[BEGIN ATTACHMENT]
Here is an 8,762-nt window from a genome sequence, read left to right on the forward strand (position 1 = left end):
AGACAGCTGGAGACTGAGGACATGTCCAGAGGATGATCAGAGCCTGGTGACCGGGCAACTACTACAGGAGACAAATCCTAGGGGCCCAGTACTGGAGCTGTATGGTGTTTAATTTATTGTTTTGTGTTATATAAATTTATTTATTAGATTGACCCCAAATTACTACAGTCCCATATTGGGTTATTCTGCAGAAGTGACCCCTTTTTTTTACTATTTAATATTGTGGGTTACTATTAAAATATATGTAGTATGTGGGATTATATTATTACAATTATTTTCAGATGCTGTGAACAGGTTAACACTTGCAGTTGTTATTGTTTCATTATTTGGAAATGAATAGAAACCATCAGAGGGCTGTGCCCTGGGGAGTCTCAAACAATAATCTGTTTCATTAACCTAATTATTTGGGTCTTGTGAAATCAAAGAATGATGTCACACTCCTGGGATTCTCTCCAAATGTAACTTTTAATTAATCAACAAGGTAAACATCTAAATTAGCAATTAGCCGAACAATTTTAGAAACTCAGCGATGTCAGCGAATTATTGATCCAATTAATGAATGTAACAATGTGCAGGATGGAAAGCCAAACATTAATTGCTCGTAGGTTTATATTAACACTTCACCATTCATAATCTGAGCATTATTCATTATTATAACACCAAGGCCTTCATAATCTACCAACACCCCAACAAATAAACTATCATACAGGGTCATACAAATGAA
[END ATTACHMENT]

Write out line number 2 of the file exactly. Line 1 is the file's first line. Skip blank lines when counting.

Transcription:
AGACAGCTGGAGACTGAGGACATGTCCAGAGGATGATCAGAGCCTGGTGACCGGGCAACTACTACAGGAGACAAATCCTAGGGGCCCAGTACTGGAGCTGTATGGTGTTTAATTTATTGTTTTGTGTTATATAAATTTATTTATTAGATTGACCCCAAATTACTACAGTCCCATATTGGGTTATTCTGCAGAAGTGACCCCTTTTTTTTACTATTTAATATTGTGGGTTACTATTAAAATATATGTAGTATGTGGGATTATATTATTACAATTATTTTCAGATGCTGTGAACAGGTTAACACTTGCAGTTGTTATTGTTTCATTATTTGGAAATGAATAGAAACCATCAGAGGGCTGTGCCCTGGGGAGTCTCAAACAATAATCTGTTTCATTAACCTAATTATTTGGGTCTTGTGAAATCAAAGAATGATGTCACACTCCTGGGATTCTCTCCAAATGTAACTTTTAATTAATCAACAAGGTAAACATCTAAATTAGCAATTAGCCGAACAATTTTAGAAACTCAGCGATGTCAGCGAATTATTGATCCAATTAATGAATGTAACAATGTGCAGGATGGAAAGCCAAACATTAATTGCTCGTAGGTTTATATTAACACTTCACCATTCATAATCTGAGCATTATTCATTATTATAACACCAAGGCCTTCATAATCTACCAACACCCCAACAAATAAACTATCATACAGGGTCATACAAATGAA